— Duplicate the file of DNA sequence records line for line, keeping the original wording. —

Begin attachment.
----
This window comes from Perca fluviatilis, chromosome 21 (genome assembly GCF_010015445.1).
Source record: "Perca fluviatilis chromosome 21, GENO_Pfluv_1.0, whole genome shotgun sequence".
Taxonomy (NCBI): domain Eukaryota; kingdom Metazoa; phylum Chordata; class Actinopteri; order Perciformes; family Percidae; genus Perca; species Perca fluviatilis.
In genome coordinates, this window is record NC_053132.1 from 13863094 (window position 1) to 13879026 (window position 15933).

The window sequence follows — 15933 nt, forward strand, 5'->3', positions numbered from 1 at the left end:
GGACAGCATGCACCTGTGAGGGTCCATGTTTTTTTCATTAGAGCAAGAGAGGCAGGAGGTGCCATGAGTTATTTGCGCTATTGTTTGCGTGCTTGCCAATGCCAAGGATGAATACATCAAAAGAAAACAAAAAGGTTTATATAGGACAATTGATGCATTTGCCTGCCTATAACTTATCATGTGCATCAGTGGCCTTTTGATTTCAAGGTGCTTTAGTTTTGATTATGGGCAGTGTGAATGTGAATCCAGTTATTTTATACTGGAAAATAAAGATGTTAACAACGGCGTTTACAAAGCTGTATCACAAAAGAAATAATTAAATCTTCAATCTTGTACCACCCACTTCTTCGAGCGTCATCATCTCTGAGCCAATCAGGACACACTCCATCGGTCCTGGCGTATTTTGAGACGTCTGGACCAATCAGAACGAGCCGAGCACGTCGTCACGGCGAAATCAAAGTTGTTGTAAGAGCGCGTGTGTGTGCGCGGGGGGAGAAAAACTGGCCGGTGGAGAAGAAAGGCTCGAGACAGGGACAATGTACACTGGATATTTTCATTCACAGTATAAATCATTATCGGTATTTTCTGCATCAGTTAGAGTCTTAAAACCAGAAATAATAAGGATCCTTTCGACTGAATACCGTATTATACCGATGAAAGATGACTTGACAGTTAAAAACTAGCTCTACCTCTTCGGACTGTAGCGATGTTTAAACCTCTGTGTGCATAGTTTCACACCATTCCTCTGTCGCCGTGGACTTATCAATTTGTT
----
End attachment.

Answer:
This window comes from Perca fluviatilis, chromosome 21 (genome assembly GCF_010015445.1).
Source record: "Perca fluviatilis chromosome 21, GENO_Pfluv_1.0, whole genome shotgun sequence".
Taxonomy (NCBI): domain Eukaryota; kingdom Metazoa; phylum Chordata; class Actinopteri; order Perciformes; family Percidae; genus Perca; species Perca fluviatilis.
In genome coordinates, this window is record NC_053132.1 from 13863094 (window position 1) to 13879026 (window position 15933).

The window sequence follows — 15933 nt, forward strand, 5'->3', positions numbered from 1 at the left end:
GGACAGCATGCACCTGTGAGGGTCCATGTTTTTTTCATTAGAGCAAGAGAGGCAGGAGGTGCCATGAGTTATTTGCGCTATTGTTTGCGTGCTTGCCAATGCCAAGGATGAATACATCAAAAGAAAACAAAAAGGTTTATATAGGACAATTGATGCATTTGCCTGCCTATAACTTATCATGTGCATCAGTGGCCTTTTGATTTCAAGGTGCTTTAGTTTTGATTATGGGCAGTGTGAATGTGAATCCAGTTATTTTATACTGGAAAATAAAGATGTTAACAACGGCGTTTACAAAGCTGTATCACAAAAGAAATAATTAAATCTTCAATCTTGTACCACCCACTTCTTCGAGCGTCATCATCTCTGAGCCAATCAGGACACACTCCATCGGTCCTGGCGTATTTTGAGACGTCTGGACCAATCAGAACGAGCCGAGCACGTCGTCACGGCGAAATCAAAGTTGTTGTAAGAGCGCGTGTGTGTGCGCGGGGGGAGAAAAACTGGCCGGTGGAGAAGAAAGGCTCGAGACAGGGACAATGTACACTGGATATTTTCATTCACAGTATAAATCATTATCGGTATTTTCTGCATCAGTTAGAGTCTTAAAACCAGAAATAATAAGGATCCTTTCGACTGAATACCGTATTATACCGATGAAAGATGACTTGACAGTTAAAAACTAGCTCTACCTCTTCGGACTGTAGCGATGTTTAAACCTCTGTGTGCATAGTTTCACACCATTCCTCTGTCGCCGTGGACTTATCAATTTGTT